A nursing associate is a member of the nursing team in England that bridges the gap between healthcare support workers and registered nurses. They deliver hands-on, person-centered care as part of the nursing team to people of all ages and in a variety of settings in health and social care. They are trained and can work across all disciplines such as adult, paediatric, mental health, learning disabilities, acute care, community care, primary care and social care. The role will contribute to the core work of nursing, freeing up registered nurses to focus on more complex clinical care.
The nursing associate role is a stand-alone role but can also provide a progression route into graduate level nursing if desired.
To begin training as a nursing associate you will require as a minimum, GCSEs grade 9 to 4 (A to C) in Maths and English or Functional Skills Level 2 in Maths and English. You will also need to demonstrate:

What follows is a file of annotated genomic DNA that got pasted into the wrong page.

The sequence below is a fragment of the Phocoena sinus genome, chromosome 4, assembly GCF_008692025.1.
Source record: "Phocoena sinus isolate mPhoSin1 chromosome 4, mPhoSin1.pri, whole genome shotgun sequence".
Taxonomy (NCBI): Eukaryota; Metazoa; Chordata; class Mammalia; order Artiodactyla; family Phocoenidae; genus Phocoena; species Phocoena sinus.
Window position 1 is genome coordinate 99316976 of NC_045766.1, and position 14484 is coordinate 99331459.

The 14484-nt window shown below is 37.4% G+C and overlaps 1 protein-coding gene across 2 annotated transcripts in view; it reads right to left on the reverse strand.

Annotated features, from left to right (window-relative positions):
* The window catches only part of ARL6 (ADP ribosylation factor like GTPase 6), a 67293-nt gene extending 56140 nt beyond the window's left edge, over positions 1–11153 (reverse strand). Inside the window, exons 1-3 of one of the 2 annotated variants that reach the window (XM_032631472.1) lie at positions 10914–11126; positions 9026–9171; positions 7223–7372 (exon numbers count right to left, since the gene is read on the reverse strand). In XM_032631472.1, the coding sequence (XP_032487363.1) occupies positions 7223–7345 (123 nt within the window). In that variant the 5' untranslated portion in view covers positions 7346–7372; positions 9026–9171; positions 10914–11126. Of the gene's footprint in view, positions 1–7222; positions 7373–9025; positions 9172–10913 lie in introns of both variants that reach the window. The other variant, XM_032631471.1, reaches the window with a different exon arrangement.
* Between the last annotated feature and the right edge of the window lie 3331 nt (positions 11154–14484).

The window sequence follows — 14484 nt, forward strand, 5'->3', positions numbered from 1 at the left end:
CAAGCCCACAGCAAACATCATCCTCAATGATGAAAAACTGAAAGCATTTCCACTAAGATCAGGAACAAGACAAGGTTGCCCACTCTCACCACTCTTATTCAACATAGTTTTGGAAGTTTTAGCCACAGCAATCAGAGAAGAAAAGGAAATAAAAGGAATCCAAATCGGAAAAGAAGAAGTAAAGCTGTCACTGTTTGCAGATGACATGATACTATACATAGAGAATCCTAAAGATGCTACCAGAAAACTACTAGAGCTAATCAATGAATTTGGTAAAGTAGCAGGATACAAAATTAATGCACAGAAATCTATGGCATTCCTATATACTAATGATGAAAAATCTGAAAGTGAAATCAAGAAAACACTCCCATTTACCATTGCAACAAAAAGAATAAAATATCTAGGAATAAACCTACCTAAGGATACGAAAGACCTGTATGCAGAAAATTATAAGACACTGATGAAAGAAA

- an ability to study to level 5 foundation degree level
- the values and behaviors of the NHS Constitution
- a commitment to completing the Nursing Associate Apprenticeship program.
There are two main routes into becoming a nursing associate.
1. The apprenticeship route
- You must be employed as a Band 2 or 3 and will split your time between attending university and working clinically.
- You will not need to pay for the course and you will receive an income.
- However these positions are very competitive as only a small number of positions may be available.
2. The self-funding route
- This entry is via UCAS.
- University and placement time will be in discrete blocks
- You will need to pay for your course.
- This is likely to be the quickest entry to becoming a nursing associate trainee.
Whichever route you decide to take, the qualification, professional registration and expected standards will be the same.